My Take on Tiger

“So, my friend, listen closely; don’t treat my words casually. Keep your distance from such a woman; absolutely stay out of her neighborhood. You don’t want to squander your wonderful life, to waste your precious life among the hardhearted. Why should you allow strangers to take advantage of you? Why be exploited by those who care nothing for you? You don’t want to end your life full of regrets, nothing but sin and bones, Saying, ‘Oh, why didn’t I do what they told me? Why did I reject a disciplined life? Why didn’t I listen to my mentors, or take my teachers seriously? My life is ruined! I haven’t one blessed thing to show for my life!’” (Proverbs 5:7-14 MSG)

I’m going to weigh in on a situation that is polarizing and will upset people just by mentioning it. The recent news of Tiger Woods’ affairs has had media outlets commenting on it left and right, but there is a side of the issue I have not heard discussed to date. This is the role and responsibility the women have played in the affairs.

What is behind the running commentary on Tiger is the idea that all men are pigs and have no control over the sexual desires. This idea continues by saying if a male gets power, it’s even worse because they will prey on poor, powerless women and use them for their own gratification. But if you study both Scripture and human sexuality you will see that women are just as much, if not more, sexual than men. Rabbi Shmuley Boteach, who has studied human sexuality for years, says, “The modern cliché’ is that men love sex and women tolerate it. Of course, that’s absurd. A woman’s libido is much stronger than a man’s. Indeed male sexuality compared with female sexuality is pathetic.”

What I’ve yet to hear is the fact that 11 plus women all made the same choice and that was to have consensual sex with a married man. Some of these women are porn stars and professional “escorts.” What’s missing is all of this is the viewpoint that Solomon puts forth in Proverbs 5. In ancient times, women were known as the seducers. You can even see this in Genesis 38:15 and following with Judah and Tamar.

So what’s my point? Am I saying that Tiger is not to blame and that these women are to blame? Of course not. My point is that each person involved in this story is a moral being that is culpable for his AND her own actions. Both Tiger and the women are reacting to a broken world and playing perfectly into roles defined by culture for them. Tiger succumbed to pressure that our modern/postmodern world puts on men, and that is that we are human doings and not human beings. Listen to how prophetic Rabbi Boteach’s words are from a book called The Broken American Male when it comes to Tiger’s situation even though they were written 2 years before the story broke:

“What is wrecking the American male? It’s this simple: feelings of failure. Immersed in a culture obsessed with success through competition, the modern father and husband is trained to forever feel he doesn’t quite measure up. Rather than peering inside himself to discover his own unique gifts and talents, he is forever looking outside. First he looks in front of himself to see who has surpassed him in the rat race of life. Then he looks behind himself to see who is gaining on him. He has become an external creature with no inner identity and little knowledge of his innate gifts…He does not seek to develop any unique understanding or insight into himself or his life. Rather, he is trained to be mechanical and practical, to acquire material things that will compensate for the emptiness on the inside. He lives for acquisition…When men are forced to perform constantly in order to succeed, they are slowly stripped of sensitivity. Under that pressure, even good men can go bad.”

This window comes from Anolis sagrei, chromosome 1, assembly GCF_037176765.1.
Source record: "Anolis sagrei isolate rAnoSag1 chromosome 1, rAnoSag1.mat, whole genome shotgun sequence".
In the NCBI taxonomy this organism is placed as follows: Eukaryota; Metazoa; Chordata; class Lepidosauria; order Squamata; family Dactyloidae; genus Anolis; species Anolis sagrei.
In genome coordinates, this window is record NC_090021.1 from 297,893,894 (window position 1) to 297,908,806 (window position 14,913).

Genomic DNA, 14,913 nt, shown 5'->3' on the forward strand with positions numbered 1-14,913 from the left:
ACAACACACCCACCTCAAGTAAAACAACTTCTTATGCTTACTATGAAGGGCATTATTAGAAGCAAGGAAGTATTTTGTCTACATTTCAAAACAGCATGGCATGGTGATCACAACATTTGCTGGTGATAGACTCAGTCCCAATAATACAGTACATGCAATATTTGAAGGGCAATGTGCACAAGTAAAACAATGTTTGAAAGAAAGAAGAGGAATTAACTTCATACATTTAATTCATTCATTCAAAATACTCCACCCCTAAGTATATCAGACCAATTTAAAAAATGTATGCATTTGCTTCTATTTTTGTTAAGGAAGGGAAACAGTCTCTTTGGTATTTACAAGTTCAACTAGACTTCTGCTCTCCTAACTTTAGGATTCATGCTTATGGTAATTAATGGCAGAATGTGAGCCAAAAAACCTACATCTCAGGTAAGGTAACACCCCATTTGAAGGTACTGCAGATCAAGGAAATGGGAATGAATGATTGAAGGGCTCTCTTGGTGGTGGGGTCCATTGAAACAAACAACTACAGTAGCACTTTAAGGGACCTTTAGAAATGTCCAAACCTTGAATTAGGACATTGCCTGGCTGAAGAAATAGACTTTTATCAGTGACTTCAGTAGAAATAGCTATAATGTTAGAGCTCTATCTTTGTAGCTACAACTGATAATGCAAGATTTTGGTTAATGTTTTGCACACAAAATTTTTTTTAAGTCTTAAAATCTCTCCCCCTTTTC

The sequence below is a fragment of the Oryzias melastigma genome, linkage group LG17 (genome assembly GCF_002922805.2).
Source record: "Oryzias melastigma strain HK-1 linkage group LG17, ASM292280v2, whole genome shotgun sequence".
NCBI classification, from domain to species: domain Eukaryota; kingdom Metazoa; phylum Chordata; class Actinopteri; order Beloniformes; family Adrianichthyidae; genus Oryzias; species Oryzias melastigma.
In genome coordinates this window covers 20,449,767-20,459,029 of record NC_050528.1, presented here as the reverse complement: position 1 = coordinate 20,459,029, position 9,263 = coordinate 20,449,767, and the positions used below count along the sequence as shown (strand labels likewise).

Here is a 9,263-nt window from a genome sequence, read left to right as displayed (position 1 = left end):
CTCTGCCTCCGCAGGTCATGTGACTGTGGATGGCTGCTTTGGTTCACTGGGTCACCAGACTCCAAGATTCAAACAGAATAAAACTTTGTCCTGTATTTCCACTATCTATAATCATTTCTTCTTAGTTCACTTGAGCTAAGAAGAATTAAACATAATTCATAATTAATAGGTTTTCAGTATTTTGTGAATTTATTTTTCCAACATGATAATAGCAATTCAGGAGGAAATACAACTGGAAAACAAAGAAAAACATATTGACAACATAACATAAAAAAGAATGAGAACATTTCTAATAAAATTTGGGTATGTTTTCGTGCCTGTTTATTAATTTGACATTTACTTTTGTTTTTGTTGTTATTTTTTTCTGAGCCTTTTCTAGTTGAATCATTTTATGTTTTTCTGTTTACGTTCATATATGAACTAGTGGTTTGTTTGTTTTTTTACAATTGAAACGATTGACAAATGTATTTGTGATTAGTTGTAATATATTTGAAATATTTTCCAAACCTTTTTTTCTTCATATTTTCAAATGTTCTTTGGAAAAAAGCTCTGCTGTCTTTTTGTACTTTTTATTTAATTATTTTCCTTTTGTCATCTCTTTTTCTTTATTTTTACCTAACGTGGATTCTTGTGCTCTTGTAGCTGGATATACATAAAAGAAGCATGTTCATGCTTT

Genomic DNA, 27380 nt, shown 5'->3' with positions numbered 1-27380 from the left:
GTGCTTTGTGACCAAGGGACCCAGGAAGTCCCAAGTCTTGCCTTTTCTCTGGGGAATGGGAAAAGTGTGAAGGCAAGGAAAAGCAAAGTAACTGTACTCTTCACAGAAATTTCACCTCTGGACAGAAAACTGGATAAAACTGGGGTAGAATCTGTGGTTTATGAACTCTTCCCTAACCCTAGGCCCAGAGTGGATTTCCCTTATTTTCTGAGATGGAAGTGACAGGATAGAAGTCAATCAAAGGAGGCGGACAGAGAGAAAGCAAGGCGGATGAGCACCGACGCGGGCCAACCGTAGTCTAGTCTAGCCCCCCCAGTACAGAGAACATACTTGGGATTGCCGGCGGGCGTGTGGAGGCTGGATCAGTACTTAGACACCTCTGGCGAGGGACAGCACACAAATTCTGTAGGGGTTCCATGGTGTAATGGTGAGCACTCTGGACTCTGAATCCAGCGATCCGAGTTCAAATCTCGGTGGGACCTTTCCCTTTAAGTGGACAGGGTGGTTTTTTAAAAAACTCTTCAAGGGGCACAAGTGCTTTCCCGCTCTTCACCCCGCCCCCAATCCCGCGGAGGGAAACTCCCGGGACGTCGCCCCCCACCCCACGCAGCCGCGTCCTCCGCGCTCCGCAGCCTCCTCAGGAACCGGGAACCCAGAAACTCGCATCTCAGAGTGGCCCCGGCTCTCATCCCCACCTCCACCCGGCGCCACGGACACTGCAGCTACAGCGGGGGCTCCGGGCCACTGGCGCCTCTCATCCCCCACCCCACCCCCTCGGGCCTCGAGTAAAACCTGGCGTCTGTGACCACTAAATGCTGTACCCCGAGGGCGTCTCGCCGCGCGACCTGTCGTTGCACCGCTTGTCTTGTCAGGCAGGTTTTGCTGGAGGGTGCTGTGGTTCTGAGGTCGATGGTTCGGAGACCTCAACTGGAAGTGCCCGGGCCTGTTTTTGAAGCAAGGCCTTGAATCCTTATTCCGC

If Tiger was in danger of feeling like a failure and reacting in such a manner, don’t think you are immune. So I challenge any men reading this to heed the warning in Proverbs 5. Your life is not a sum of what you earn or build in material wealth. How you will be judged and remembered is by the relationships you build, both vertically with God and horizontally with others. Think on these things so you don’t end up living a life full of regret.

5 thoughts on “My Take on Tiger”

  1. Brady, the only thing I disagree with is the Rabbi’s take on a woman’s libido. Her desire is not for sex (although our cultural climate has increased that, for sure!) but for CONTROL. And now you see why these women are where they are. They have gained control.
    Good word and one we all need to heed!

  2. Yep, one of the ex-bf’s of one girl said she has been known to chase sports stars. Hmm. For the sex? Or the attention, money, and possibly power? I guess you could call that control.

    People in the public’s eye, such as Tiger, or going to be targets for certain types of women. Add the pressure of being the best in the world in a highly competitive environment with lots of travel, and yeah, it makes for a sadly foreseeable set of predicaments where he is going to be under a lot of stress and some very willing, wily women are going to offer their forms of encouragement.

  3. Brady, i enjoyed reading this, thank you for your work. In a small way, it is comforting to know that there are still some people outside of the Church who think that there is something wrong with adultery. The problem though is that it only appears to be wrong when it comes from someone of Tiger’s status.

  4. You are pointing out things the media avoid, the role of the women and society. I have been working on and discussing these problems for 55 years and agree with you, if we add, 2 Samuel 11, because Tiger Woods had help getting some of these women, and that help may have come from someone that wanted to get him in trouble. Yes, I believe there is an organized effort to get professional Athletes in trouble, and a lot comes from so call friends.

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